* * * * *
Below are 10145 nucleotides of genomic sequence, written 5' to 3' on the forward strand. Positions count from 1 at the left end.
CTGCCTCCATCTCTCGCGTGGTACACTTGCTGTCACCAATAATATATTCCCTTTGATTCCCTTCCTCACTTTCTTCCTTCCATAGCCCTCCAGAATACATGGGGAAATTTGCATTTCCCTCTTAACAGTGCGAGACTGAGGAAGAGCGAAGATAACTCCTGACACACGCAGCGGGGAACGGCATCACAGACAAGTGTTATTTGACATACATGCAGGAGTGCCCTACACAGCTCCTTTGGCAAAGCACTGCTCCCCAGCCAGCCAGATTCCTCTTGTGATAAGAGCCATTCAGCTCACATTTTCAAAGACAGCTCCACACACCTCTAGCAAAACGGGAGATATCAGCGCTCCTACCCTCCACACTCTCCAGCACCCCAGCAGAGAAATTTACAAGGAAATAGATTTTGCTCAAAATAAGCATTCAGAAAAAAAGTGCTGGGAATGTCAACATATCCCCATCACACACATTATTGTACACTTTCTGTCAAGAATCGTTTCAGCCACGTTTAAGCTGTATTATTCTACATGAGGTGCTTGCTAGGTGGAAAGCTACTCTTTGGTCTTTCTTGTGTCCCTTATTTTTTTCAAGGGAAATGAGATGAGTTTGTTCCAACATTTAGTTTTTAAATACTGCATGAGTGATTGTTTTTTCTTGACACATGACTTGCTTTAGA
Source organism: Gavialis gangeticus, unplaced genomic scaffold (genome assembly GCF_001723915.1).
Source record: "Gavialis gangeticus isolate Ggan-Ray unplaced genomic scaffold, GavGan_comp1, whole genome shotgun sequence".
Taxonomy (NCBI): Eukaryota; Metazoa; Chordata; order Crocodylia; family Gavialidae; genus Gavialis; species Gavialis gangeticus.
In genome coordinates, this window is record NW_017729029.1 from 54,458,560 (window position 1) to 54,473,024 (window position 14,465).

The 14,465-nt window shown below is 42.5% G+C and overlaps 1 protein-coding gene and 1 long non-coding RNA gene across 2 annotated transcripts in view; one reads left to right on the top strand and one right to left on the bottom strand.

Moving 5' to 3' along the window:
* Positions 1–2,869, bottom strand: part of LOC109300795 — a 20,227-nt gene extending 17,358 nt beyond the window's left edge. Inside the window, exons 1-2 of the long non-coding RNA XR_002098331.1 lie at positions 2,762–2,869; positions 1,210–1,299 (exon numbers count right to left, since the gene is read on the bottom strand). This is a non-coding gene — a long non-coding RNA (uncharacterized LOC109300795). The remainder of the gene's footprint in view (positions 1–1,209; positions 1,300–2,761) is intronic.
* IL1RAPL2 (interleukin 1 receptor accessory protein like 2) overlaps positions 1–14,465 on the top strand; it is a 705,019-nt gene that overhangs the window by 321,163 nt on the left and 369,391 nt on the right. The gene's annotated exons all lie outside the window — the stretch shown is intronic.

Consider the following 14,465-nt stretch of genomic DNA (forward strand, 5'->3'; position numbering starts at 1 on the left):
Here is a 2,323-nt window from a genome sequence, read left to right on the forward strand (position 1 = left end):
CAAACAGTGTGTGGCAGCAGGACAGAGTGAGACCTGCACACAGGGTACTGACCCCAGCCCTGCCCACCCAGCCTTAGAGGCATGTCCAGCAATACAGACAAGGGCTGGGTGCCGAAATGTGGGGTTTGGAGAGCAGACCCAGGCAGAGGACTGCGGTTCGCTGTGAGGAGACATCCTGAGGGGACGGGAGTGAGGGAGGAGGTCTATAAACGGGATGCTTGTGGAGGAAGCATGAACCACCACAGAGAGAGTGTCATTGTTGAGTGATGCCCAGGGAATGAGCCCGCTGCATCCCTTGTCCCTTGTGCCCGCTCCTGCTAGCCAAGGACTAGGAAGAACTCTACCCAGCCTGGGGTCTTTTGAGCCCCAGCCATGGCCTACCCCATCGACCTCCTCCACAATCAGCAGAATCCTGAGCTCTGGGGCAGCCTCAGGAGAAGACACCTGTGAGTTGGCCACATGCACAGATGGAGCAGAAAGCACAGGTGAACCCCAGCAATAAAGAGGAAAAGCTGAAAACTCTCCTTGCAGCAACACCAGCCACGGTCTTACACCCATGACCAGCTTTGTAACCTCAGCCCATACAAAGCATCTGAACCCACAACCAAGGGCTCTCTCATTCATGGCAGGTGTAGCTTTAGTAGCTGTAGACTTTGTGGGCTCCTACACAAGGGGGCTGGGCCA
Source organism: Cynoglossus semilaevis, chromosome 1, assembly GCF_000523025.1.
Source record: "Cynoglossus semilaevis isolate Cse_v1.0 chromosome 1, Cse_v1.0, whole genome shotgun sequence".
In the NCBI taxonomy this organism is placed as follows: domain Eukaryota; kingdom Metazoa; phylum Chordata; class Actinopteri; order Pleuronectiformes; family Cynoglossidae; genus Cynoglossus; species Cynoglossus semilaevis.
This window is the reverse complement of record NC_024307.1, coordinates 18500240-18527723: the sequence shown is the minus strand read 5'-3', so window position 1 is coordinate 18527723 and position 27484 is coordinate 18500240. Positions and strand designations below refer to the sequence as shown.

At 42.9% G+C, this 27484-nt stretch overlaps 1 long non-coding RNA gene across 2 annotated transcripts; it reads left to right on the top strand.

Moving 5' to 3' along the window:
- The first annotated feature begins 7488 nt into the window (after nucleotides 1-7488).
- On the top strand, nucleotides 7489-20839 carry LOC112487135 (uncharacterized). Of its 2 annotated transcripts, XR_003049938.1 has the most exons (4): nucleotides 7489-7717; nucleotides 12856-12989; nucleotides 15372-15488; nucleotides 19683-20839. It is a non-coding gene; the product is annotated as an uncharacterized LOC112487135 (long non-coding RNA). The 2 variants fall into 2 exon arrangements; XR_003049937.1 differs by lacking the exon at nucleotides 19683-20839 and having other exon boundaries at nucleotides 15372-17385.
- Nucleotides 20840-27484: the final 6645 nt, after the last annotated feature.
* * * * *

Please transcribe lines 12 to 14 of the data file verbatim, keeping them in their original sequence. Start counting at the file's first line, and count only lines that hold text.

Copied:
Here is a 2,323-nt window from a genome sequence, read left to right on the forward strand (position 1 = left end):
CAAACAGTGTGTGGCAGCAGGACAGAGTGAGACCTGCACACAGGGTACTGACCCCAGCCCTGCCCACCCAGCCTTAGAGGCATGTCCAGCAATACAGACAAGGGCTGGGTGCCGAAATGTGGGGTTTGGAGAGCAGACCCAGGCAGAGGACTGCGGTTCGCTGTGAGGAGACATCCTGAGGGGACGGGAGTGAGGGAGGAGGTCTATAAACGGGATGCTTGTGGAGGAAGCATGAACCACCACAGAGAGAGTGTCATTGTTGAGTGATGCCCAGGGAATGAGCCCGCTGCATCCCTTGTCCCTTGTGCCCGCTCCTGCTAGCCAAGGACTAGGAAGAACTCTACCCAGCCTGGGGTCTTTTGAGCCCCAGCCATGGCCTACCCCATCGACCTCCTCCACAATCAGCAGAATCCTGAGCTCTGGGGCAGCCTCAGGAGAAGACACCTGTGAGTTGGCCACATGCACAGATGGAGCAGAAAGCACAGGTGAACCCCAGCAATAAAGAGGAAAAGCTGAAAACTCTCCTTGCAGCAACACCAGCCACGGTCTTACACCCATGACCAGCTTTGTAACCTCAGCCCATACAAAGCATCTGAACCCACAACCAAGGGCTCTCTCATTCATGGCAGGTGTAGCTTTAGTAGCTGTAGACTTTGTGGGCTCCTACACAAGGGGGCTGGGCCA
Source organism: Cynoglossus semilaevis, chromosome 1, assembly GCF_000523025.1.